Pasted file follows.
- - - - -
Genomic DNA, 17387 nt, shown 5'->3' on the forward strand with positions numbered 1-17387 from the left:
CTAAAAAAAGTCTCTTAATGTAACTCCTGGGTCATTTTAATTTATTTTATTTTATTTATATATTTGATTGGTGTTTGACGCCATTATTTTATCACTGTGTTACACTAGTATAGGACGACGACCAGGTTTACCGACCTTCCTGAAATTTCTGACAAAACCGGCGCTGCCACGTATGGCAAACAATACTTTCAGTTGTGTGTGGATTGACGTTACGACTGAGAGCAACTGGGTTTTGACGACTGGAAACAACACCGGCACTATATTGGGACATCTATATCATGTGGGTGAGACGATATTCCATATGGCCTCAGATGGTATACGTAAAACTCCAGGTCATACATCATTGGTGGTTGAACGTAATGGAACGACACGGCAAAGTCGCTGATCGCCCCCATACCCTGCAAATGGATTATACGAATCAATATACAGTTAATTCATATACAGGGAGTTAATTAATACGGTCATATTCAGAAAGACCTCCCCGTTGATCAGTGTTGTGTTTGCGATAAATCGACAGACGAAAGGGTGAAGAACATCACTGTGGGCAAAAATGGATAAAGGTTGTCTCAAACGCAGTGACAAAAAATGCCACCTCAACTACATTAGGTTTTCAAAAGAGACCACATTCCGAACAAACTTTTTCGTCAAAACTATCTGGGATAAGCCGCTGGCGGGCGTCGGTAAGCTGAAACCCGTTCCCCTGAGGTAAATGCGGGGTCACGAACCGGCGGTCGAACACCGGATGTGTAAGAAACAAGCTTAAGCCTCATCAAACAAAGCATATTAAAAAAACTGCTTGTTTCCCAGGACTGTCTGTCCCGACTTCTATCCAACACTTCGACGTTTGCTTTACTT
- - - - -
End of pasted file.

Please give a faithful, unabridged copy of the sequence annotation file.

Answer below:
Genomic DNA, 17387 nt, shown 5'->3' on the forward strand with positions numbered 1-17387 from the left:
CTAAAAAAAGTCTCTTAATGTAACTCCTGGGTCATTTTAATTTATTTTATTTTATTTATATATTTGATTGGTGTTTGACGCCATTATTTTATCACTGTGTTACACTAGTATAGGACGACGACCAGGTTTACCGACCTTCCTGAAATTTCTGACAAAACCGGCGCTGCCACGTATGGCAAACAATACTTTCAGTTGTGTGTGGATTGACGTTACGACTGAGAGCAACTGGGTTTTGACGACTGGAAACAACACCGGCACTATATTGGGACATCTATATCATGTGGGTGAGACGATATTCCATATGGCCTCAGATGGTATACGTAAAACTCCAGGTCATACATCATTGGTGGTTGAACGTAATGGAACGACACGGCAAAGTCGCTGATCGCCCCCATACCCTGCAAATGGATTATACGAATCAATATACAGTTAATTCATATACAGGGAGTTAATTAATACGGTCATATTCAGAAAGACCTCCCCGTTGATCAGTGTTGTGTTTGCGATAAATCGACAGACGAAAGGGTGAAGAACATCACTGTGGGCAAAAATGGATAAAGGTTGTCTCAAACGCAGTGACAAAAAATGCCACCTCAACTACATTAGGTTTTCAAAAGAGACCACATTCCGAACAAACTTTTTCGTCAAAACTATCTGGGATAAGCCGCTGGCGGGCGTCGGTAAGCTGAAACCCGTTCCCCTGAGGTAAATGCGGGGTCACGAACCGGCGGTCGAACACCGGATGTGTAAGAAACAAGCTTAAGCCTCATCAAACAAAGCATATTAAAAAAACTGCTTGTTTCCCAGGACTGTCTGTCCCGACTTCTATCCAACACTTCGACGTTTGCTTTACTT